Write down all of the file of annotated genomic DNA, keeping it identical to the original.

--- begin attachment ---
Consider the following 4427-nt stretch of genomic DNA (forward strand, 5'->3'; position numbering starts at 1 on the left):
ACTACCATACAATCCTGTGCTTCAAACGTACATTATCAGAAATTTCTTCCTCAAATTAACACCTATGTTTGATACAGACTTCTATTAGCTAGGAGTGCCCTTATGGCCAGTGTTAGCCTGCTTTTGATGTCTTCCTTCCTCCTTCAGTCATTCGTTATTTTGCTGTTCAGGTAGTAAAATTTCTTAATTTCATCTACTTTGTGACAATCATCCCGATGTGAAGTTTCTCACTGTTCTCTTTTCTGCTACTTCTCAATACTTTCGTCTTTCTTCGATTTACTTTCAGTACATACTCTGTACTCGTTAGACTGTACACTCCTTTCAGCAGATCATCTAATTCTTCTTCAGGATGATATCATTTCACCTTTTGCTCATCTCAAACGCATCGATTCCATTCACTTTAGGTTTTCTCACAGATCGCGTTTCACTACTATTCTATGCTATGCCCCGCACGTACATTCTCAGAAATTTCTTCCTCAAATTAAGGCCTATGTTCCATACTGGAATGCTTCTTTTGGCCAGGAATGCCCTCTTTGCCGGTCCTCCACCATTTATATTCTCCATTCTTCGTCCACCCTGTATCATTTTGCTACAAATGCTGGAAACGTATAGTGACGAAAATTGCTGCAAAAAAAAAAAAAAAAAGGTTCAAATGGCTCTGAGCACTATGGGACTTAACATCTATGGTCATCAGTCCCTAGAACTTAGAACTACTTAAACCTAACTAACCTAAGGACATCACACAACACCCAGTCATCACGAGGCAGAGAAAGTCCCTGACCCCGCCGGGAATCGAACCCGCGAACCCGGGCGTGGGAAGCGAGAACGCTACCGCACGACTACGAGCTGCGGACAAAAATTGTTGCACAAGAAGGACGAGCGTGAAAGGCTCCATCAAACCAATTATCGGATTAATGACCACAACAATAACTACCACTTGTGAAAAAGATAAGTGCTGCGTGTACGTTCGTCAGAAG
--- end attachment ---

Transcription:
Consider the following 4427-nt stretch of genomic DNA (forward strand, 5'->3'; position numbering starts at 1 on the left):
ACTACCATACAATCCTGTGCTTCAAACGTACATTATCAGAAATTTCTTCCTCAAATTAACACCTATGTTTGATACAGACTTCTATTAGCTAGGAGTGCCCTTATGGCCAGTGTTAGCCTGCTTTTGATGTCTTCCTTCCTCCTTCAGTCATTCGTTATTTTGCTGTTCAGGTAGTAAAATTTCTTAATTTCATCTACTTTGTGACAATCATCCCGATGTGAAGTTTCTCACTGTTCTCTTTTCTGCTACTTCTCAATACTTTCGTCTTTCTTCGATTTACTTTCAGTACATACTCTGTACTCGTTAGACTGTACACTCCTTTCAGCAGATCATCTAATTCTTCTTCAGGATGATATCATTTCACCTTTTGCTCATCTCAAACGCATCGATTCCATTCACTTTAGGTTTTCTCACAGATCGCGTTTCACTACTATTCTATGCTATGCCCCGCACGTACATTCTCAGAAATTTCTTCCTCAAATTAAGGCCTATGTTCCATACTGGAATGCTTCTTTTGGCCAGGAATGCCCTCTTTGCCGGTCCTCCACCATTTATATTCTCCATTCTTCGTCCACCCTGTATCATTTTGCTACAAATGCTGGAAACGTATAGTGACGAAAATTGCTGCAAAAAAAAAAAAAAAAAGGTTCAAATGGCTCTGAGCACTATGGGACTTAACATCTATGGTCATCAGTCCCTAGAACTTAGAACTACTTAAACCTAACTAACCTAAGGACATCACACAACACCCAGTCATCACGAGGCAGAGAAAGTCCCTGACCCCGCCGGGAATCGAACCCGCGAACCCGGGCGTGGGAAGCGAGAACGCTACCGCACGACTACGAGCTGCGGACAAAAATTGTTGCACAAGAAGGACGAGCGTGAAAGGCTCCATCAAACCAATTATCGGATTAATGACCACAACAATAACTACCACTTGTGAAAAAGATAAGTGCTGCGTGTACGTTCGTCAGAAG